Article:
Of course, sometimes a few drinks might relax me enough to enjoy myself but that's not a reliable, healthy or always acceptable strategy for tackling anxiety. And it can easily lead to overdoing it, feeling sick and losing the next day with a hangover (as well as those thoughts of what other people might have thought about what you were saying and doing). When it came to something like public speaking, I would try and get out of it any way I could, even to the point of faking sickness.

The problem with avoidance or escape because of anxiety is that it brings you relief when you do it. You dodge or get away from your anxious thoughts and feelings and then feel better as a result. But that short term relief only re-enforces your anxiety and makes feeling anxious and avoidance all the more likely the next time.

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The Anxiety Equation - Hypnotherapy in Ely and Newmarket:

Many people come to hypnotherapy thinking that the thing they are anxious about causes their anxiety. And in many ways this is quite natural because for you that thing is associated with anxiety, worry and dread.

Whether it's public speaking that makes you anxious, or flying, or driving on motorways, social situations, swimming in open water or something else, in those places, situations or circumstances, the anxiety can be overwhelming. There are the thoughts and feelings beforehand and when you think of that anxiety filled thing, the increased anxious thoughts, feelings and sensations when in the situation, as well as any analysis or self-criticism as you think back upon it afterwards.

Yet there is an additional element in your anxiety. We know this because not everyone struggles with catastrophising thoughts and anxious feelings about those things. Some people love flying, socialising or public speaking and those other things you try and avoid.

The fact there is more to it is good news, because it means that rather than being stuck wtih those thoughts and feelings, you can do something about them that can help you feel better.

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Hypnosis and Control - Who's In Control Really?

One of the issues that tends to come up time and time again in any discussion around hypnosis, is that of control. Perhaps due to movies featuring hypnosis or some of those old stage routines, there's an ongoing misconception that hypnosis involves you being controlled in some way.

And when it gets mentioned to me I can't help but have a wry smile, because why would I spend so many hours helping people with mental health issues like anxiety if I could make you all do my evil bidding (cue evil laughter!!). And I'd definitely also get myself a cape and some spinning hypnotic eyes like that snake in the Jungle book too.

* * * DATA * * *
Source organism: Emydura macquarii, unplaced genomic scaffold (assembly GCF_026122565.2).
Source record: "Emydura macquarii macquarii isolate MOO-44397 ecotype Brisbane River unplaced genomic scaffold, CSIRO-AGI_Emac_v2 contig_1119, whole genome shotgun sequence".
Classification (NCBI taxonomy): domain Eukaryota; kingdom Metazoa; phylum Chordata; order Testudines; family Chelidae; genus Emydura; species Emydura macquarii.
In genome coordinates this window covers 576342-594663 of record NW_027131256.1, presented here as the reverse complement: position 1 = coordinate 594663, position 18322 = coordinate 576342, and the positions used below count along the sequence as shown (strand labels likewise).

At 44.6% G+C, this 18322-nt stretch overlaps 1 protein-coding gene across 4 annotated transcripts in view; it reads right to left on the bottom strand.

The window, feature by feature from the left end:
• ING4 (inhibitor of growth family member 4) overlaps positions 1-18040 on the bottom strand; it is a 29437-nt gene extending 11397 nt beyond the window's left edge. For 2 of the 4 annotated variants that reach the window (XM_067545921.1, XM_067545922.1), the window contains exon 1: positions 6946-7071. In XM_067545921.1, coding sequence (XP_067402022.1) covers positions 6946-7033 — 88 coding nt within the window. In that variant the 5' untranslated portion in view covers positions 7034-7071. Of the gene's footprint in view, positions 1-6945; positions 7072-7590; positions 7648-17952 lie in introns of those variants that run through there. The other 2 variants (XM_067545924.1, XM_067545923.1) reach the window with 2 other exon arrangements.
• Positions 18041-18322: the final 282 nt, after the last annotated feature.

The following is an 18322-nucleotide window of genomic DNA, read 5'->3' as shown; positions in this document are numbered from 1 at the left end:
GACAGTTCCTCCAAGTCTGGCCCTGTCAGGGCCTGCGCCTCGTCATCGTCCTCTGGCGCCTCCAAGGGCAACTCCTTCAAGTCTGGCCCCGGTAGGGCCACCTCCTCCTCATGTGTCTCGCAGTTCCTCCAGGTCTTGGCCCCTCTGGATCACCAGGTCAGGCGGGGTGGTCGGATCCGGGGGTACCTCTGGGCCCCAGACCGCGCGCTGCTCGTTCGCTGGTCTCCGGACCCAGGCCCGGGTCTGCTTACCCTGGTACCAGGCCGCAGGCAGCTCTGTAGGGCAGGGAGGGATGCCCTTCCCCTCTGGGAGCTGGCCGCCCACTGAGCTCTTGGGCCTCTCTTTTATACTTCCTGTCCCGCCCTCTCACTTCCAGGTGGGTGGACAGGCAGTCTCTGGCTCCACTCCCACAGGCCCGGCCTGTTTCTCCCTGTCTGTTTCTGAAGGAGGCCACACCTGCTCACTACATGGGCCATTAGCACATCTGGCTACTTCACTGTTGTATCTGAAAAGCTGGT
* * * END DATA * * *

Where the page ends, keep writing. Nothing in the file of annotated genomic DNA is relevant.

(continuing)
But seriously, hypnosis has nothing to do with being under my control or being controlled in some way. In fact, it's very far from that.

It's all about helping you to learn how to be in control of your own mind.

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Emotional Thinking and Anxiety

Emotional thinking comes with anxiety and a whole range of mental health issues, like depression, fear and stress. It's all those black and white, all or nothing thoughts that can mentally escalate and make you feel even worse.

Over recent days, there has been a lot of emotional thinking going on about the Prime Minister's senior advisor, Dominic Cummings, breaching the lockdown rules by heading up to Durham and visiting Barnard Castle (to test his eye sight). Regardless of whether you think he broke the rules, this controversy has led to raising emotions of annoyance, anger and frustration leading to people saying and posting all sorts of comments and accusations.

And, with emotions (and identity and beliefs being challenges) a huge number of things being thought and said boil down to 'I'm right, you're wrong' with people drawing upon some facts and ignoring others, raising unrelated issues to muddy the waters and sometimes just trying to dismiss someone else's opinion with insults or calls to move on. It's quite incredible how many people will not countenance someone having a different view. It's a strange sort of democracy with freedom of speech where someone can't feel comfortable with different views, no matter how strongly held (assuming they aren't threatening harm or violence or being abusive). It comes down to black and white, all or nothing, right or wrong thinking.

But I'm not here to talk about politics or the current shambles (which may - or may not have all blown over by the time you read this). Yet it gives an illustration of where emotional, black and white thinking can end up.

Of course, with anxiety, that emotional thinking is all inside your head. You may even know in your mind that those worst case scenarios and things you ae catastrophising and dreading are irrational. Yet the anxiety keeps those thoughts coming one after another.

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Post Lockdown Anxiety - Hypnotherapy Vlog:

After many weeks of lockdown, it has now been announced that the UK lockdown will be eased further from next month, having already been eased a bit a couple of weeks ago. And, perhaps unsurprisingly given all that has been going on, many people are feeling apprehensive and anxious about the next stage towards things reopening and life getting nearer to some normality (albeit a new normality with social distancing rules).